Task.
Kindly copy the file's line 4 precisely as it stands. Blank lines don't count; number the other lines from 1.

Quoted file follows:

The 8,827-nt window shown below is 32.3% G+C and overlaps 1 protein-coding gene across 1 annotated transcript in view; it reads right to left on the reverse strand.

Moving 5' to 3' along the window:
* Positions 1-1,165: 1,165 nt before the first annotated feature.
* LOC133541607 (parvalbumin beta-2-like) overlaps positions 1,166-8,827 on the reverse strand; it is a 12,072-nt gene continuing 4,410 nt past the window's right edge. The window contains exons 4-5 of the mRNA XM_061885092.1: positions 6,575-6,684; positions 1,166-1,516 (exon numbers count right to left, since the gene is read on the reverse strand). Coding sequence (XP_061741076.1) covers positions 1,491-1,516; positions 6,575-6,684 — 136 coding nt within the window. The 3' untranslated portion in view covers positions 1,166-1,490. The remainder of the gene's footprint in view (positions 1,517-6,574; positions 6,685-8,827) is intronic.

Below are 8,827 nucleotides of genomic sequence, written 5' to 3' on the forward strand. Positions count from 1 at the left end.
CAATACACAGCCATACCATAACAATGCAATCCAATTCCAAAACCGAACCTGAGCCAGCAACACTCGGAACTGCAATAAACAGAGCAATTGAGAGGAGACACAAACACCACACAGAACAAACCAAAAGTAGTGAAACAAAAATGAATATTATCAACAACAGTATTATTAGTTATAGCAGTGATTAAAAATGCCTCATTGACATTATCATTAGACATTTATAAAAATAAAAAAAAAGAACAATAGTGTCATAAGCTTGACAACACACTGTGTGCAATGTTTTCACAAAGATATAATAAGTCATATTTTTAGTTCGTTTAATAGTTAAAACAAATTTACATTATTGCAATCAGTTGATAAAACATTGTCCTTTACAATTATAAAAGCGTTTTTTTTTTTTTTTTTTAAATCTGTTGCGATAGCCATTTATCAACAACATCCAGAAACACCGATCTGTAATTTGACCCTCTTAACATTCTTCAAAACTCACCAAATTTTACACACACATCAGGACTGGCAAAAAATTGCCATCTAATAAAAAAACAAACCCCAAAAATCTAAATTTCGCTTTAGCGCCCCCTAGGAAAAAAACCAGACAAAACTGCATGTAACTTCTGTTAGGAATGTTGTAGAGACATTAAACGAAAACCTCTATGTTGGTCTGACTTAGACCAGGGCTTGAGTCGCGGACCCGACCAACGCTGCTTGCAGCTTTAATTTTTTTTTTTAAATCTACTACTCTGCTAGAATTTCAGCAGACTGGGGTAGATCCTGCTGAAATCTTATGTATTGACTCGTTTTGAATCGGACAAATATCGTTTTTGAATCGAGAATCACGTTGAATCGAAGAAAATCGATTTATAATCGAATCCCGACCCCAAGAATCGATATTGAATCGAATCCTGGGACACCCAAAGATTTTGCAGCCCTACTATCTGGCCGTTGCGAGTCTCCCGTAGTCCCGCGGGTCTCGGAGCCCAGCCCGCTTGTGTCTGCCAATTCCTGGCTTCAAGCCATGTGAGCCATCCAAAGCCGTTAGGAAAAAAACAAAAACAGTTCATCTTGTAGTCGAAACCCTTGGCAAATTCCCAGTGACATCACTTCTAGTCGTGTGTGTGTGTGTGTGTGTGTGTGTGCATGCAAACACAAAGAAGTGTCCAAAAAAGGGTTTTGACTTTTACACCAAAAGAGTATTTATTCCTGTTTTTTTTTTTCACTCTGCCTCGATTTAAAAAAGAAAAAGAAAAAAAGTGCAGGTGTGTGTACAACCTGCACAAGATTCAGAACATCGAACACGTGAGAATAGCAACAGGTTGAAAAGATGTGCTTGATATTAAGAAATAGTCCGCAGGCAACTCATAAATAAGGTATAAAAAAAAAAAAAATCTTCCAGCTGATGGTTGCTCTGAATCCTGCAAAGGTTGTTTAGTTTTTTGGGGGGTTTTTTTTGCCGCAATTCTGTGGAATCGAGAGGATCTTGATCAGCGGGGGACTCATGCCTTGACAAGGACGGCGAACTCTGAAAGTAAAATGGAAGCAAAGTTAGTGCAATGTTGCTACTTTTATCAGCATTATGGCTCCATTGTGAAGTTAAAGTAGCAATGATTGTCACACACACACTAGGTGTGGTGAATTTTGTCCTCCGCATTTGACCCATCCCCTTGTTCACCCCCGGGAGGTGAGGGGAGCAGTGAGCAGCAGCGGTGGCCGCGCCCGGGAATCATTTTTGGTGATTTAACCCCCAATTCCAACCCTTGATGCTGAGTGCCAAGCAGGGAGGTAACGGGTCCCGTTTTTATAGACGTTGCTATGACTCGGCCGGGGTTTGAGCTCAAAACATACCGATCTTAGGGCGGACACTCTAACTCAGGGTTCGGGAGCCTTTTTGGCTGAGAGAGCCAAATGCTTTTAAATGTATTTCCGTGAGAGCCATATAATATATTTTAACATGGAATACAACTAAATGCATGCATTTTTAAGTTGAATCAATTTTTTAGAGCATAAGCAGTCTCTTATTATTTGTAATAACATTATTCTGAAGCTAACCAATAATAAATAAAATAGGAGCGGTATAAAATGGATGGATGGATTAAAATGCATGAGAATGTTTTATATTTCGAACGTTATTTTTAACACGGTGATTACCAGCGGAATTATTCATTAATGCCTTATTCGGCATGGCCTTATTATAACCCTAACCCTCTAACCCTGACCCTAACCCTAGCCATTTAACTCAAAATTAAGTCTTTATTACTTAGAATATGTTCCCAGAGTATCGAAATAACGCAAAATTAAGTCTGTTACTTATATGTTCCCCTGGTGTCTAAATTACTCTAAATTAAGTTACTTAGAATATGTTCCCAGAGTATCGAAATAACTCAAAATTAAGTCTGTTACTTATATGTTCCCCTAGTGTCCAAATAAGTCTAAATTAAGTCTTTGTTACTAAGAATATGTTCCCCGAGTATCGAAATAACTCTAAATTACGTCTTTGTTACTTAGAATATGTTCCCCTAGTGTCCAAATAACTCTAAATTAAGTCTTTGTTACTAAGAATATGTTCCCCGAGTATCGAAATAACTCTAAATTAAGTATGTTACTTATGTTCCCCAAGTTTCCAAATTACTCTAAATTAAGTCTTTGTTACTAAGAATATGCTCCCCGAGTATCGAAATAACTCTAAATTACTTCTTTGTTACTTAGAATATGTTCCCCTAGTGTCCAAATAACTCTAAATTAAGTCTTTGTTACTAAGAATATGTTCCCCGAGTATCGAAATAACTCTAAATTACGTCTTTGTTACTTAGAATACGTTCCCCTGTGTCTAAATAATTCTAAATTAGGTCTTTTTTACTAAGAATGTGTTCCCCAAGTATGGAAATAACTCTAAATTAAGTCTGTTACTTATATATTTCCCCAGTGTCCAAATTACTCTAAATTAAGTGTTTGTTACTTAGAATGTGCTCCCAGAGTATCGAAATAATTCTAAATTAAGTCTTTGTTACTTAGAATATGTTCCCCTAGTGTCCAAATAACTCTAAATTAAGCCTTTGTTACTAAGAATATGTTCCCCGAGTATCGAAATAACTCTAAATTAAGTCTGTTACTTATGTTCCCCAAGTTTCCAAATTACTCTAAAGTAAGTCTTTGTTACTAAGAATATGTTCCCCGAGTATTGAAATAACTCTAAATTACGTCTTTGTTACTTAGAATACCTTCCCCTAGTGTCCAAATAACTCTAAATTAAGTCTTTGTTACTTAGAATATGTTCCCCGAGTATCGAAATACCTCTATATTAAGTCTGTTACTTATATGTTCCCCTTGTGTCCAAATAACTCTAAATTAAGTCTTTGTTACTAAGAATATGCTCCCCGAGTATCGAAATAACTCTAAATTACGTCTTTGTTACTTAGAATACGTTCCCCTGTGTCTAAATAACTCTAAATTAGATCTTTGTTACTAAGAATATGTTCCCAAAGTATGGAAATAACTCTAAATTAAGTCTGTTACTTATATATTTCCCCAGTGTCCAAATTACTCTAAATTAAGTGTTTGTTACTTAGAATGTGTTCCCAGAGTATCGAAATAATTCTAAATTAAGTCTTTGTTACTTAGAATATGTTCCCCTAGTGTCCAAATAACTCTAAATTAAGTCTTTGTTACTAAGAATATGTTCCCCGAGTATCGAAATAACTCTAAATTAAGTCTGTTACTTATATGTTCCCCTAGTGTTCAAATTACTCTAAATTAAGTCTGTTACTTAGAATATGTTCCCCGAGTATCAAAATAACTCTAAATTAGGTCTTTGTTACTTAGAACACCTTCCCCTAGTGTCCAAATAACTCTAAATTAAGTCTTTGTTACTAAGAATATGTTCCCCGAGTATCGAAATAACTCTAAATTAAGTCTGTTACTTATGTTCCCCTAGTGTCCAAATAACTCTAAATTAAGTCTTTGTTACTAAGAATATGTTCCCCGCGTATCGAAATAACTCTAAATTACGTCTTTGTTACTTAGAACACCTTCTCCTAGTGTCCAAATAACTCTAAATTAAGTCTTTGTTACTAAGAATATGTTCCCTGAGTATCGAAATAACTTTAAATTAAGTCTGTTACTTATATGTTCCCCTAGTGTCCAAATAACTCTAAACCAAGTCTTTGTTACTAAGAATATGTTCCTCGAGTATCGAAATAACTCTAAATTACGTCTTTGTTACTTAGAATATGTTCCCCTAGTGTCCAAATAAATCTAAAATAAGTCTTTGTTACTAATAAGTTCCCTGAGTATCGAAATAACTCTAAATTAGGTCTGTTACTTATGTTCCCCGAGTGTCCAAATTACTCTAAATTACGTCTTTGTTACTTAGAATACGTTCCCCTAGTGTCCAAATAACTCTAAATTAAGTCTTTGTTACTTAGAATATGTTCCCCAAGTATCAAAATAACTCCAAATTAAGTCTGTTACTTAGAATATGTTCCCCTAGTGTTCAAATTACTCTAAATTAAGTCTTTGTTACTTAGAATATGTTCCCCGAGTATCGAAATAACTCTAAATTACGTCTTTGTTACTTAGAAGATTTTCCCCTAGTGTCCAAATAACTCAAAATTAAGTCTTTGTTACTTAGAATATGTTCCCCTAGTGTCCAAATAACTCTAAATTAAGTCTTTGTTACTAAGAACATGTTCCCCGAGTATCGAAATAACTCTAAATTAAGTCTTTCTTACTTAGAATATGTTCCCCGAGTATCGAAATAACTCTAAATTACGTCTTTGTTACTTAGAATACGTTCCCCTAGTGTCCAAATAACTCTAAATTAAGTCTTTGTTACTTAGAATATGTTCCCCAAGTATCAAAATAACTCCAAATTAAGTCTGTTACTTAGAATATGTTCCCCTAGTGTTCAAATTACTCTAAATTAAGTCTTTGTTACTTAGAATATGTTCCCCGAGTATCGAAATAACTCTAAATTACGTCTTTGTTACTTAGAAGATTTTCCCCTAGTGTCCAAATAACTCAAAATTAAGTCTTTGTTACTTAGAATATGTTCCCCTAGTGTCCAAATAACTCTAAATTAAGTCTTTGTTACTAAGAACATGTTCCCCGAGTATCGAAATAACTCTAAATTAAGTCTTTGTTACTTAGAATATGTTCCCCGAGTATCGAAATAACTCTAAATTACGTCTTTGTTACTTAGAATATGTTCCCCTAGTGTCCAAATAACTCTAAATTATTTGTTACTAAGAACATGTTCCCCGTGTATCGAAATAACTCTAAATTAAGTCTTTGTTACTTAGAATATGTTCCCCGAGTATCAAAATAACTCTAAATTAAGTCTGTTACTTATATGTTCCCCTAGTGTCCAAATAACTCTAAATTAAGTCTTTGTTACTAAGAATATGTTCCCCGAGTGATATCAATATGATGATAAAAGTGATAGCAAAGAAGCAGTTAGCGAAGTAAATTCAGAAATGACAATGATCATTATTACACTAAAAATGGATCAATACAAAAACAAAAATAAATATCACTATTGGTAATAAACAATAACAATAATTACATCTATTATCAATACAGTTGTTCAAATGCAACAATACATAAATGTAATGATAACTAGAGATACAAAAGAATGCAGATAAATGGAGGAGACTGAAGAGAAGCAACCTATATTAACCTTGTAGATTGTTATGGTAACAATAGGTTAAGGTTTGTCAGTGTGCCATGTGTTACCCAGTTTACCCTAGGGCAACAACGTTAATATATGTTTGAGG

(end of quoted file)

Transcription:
* LOC133541607 (parvalbumin beta-2-like) overlaps positions 1,166-8,827 on the reverse strand; it is a 12,072-nt gene continuing 4,410 nt past the window's right edge. The window contains exons 4-5 of the mRNA XM_061885092.1: positions 6,575-6,684; positions 1,166-1,516 (exon numbers count right to left, since the gene is read on the reverse strand). Coding sequence (XP_061741076.1) covers positions 1,491-1,516; positions 6,575-6,684 — 136 coding nt within the window. The 3' untranslated portion in view covers positions 1,166-1,490. The remainder of the gene's footprint in view (positions 1,517-6,574; positions 6,685-8,827) is intronic.